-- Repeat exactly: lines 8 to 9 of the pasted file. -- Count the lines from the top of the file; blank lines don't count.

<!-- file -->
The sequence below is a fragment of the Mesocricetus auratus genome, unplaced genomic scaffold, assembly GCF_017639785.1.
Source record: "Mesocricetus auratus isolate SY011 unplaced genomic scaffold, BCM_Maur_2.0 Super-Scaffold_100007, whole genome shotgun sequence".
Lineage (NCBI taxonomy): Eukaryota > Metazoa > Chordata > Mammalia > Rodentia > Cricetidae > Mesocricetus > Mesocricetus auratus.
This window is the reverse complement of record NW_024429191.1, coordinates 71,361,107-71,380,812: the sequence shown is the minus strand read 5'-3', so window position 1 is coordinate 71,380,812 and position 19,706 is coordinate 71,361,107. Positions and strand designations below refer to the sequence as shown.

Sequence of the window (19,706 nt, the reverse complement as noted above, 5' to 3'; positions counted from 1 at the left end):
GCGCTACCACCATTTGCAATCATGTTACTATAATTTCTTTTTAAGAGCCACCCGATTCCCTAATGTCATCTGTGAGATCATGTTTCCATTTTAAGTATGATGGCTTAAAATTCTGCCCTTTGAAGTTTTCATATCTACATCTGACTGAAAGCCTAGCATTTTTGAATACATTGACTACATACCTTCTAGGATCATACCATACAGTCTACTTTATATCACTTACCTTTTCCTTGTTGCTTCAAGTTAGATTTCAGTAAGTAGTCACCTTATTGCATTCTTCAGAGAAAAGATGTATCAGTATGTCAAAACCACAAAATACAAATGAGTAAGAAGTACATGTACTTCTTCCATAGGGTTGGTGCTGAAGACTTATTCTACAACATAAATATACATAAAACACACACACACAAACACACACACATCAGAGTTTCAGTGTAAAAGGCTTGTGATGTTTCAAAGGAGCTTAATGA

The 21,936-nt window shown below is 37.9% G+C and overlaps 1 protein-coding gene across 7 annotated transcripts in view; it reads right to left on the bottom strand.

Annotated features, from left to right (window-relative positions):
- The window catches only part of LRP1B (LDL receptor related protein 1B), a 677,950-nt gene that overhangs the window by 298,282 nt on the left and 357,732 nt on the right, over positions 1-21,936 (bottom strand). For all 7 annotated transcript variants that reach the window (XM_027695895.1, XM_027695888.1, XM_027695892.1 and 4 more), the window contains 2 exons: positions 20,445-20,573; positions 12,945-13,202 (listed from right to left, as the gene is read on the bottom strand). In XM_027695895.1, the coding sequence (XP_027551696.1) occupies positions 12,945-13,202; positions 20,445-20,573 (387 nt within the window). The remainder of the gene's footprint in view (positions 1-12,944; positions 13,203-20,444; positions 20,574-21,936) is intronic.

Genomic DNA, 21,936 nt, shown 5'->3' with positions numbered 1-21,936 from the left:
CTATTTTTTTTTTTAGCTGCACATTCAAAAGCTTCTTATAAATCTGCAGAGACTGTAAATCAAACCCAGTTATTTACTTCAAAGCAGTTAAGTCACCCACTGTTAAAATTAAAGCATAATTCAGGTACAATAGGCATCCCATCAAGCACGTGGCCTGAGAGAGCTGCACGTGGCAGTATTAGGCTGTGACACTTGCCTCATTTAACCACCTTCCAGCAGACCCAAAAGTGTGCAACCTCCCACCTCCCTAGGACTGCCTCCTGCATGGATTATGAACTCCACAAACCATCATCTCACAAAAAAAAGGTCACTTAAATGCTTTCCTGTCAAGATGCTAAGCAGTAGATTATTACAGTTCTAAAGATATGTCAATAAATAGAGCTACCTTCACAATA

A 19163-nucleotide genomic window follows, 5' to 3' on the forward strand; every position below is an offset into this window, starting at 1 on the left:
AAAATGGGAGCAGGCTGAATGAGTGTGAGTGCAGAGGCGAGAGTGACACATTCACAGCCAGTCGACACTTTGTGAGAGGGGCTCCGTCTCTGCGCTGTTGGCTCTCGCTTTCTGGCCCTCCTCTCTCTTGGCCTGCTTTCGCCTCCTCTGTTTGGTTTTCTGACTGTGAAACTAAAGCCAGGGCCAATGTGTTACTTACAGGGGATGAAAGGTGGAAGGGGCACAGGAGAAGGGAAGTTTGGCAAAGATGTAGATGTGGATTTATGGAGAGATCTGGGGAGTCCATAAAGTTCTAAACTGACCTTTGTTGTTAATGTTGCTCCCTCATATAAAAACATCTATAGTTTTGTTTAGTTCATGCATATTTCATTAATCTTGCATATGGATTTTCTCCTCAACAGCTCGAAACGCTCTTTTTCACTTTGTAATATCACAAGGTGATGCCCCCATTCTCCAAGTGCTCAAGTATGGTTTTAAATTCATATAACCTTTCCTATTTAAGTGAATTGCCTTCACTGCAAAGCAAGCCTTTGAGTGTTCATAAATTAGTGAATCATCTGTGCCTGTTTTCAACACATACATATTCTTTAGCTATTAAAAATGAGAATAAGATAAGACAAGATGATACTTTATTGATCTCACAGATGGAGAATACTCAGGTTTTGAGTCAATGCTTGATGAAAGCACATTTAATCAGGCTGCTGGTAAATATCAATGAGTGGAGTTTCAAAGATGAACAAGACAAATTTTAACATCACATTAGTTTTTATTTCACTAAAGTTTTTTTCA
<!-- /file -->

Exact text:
Annotated features, from left to right (window-relative positions):
- The window catches only part of LRP1B (LDL receptor related protein 1B), a 677,950-nt gene that overhangs the window by 298,282 nt on the left and 357,732 nt on the right, over positions 1-21,936 (bottom strand). For all 7 annotated transcript variants that reach the window (XM_027695895.1, XM_027695888.1, XM_027695892.1 and 4 more), the window contains 2 exons: positions 20,445-20,573; positions 12,945-13,202 (listed from right to left, as the gene is read on the bottom strand). In XM_027695895.1, the coding sequence (XP_027551696.1) occupies positions 12,945-13,202; positions 20,445-20,573 (387 nt within the window). The remainder of the gene's footprint in view (positions 1-12,944; positions 13,203-20,444; positions 20,574-21,936) is intronic.